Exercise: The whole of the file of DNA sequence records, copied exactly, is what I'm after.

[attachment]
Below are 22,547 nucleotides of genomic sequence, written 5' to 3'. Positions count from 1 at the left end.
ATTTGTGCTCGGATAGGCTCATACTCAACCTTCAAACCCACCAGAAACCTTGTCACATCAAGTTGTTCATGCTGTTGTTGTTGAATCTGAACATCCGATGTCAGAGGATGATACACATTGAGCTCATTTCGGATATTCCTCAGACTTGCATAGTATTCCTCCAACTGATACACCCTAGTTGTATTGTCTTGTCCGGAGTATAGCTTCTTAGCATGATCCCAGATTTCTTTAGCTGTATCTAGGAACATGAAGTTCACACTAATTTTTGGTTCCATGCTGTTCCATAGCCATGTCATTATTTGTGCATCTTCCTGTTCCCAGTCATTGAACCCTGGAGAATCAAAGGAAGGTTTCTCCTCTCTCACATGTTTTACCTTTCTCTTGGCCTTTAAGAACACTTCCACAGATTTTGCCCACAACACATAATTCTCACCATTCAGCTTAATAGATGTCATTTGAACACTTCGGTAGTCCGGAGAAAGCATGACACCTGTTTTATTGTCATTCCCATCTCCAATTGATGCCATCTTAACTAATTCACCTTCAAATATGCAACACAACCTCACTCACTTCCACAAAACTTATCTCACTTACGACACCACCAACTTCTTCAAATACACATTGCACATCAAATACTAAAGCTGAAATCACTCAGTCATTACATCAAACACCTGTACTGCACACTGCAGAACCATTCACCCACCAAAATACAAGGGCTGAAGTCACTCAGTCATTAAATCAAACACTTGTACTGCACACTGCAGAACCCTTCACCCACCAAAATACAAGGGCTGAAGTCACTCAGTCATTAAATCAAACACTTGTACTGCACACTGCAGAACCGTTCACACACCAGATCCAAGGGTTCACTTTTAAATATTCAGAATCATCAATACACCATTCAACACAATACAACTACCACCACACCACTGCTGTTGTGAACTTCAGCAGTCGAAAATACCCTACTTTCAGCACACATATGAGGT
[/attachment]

Below are 22,547 nucleotides of genomic sequence, written 5' to 3'. Positions count from 1 at the left end.
ATTTGTGCTCGGATAGGCTCATACTCAACCTTCAAACCCACCAGAAACCTTGTCACATCAAGTTGTTCATGCTGTTGTTGTTGAATCTGAACATCCGATGTCAGAGGATGATACACATTGAGCTCATTTCGGATATTCCTCAGACTTGCATAGTATTCCTCCAACTGATACACCCTAGTTGTATTGTCTTGTCCGGAGTATAGCTTCTTAGCATGATCCCAGATTTCTTTAGCTGTATCTAGGAACATGAAGTTCACACTAATTTTTGGTTCCATGCTGTTCCATAGCCATGTCATTATTTGTGCATCTTCCTGTTCCCAGTCATTGAACCCTGGAGAATCAAAGGAAGGTTTCTCCTCTCTCACATGTTTTACCTTTCTCTTGGCCTTTAAGAACACTTCCACAGATTTTGCCCACAACACATAATTCTCACCATTCAGCTTAATAGATGTCATTTGAACACTTCGGTAGTCCGGAGAAAGCATGACACCTGTTTTATTGTCATTCCCATCTCCAATTGATGCCATCTTAACTAATTCACCTTCAAATATGCAACACAACCTCACTCACTTCCACAAAACTTATCTCACTTACGACACCACCAACTTCTTCAAATACACATTGCACATCAAATACTAAAGCTGAAATCACTCAGTCATTACATCAAACACCTGTACTGCACACTGCAGAACCATTCACCCACCAAAATACAAGGGCTGAAGTCACTCAGTCATTAAATCAAACACTTGTACTGCACACTGCAGAACCCTTCACCCACCAAAATACAAGGGCTGAAGTCACTCAGTCATTAAATCAAACACTTGTACTGCACACTGCAGAACCGTTCACACACCAGATCCAAGGGTTCACTTTTAAATATTCAGAATCATCAATACACCATTCAACACAATACAACTACCACCACACCACTGCTGTTGTGAACTTCAGCAGTCGAAAATACCCTACTTTCAGCACACATATGAGGT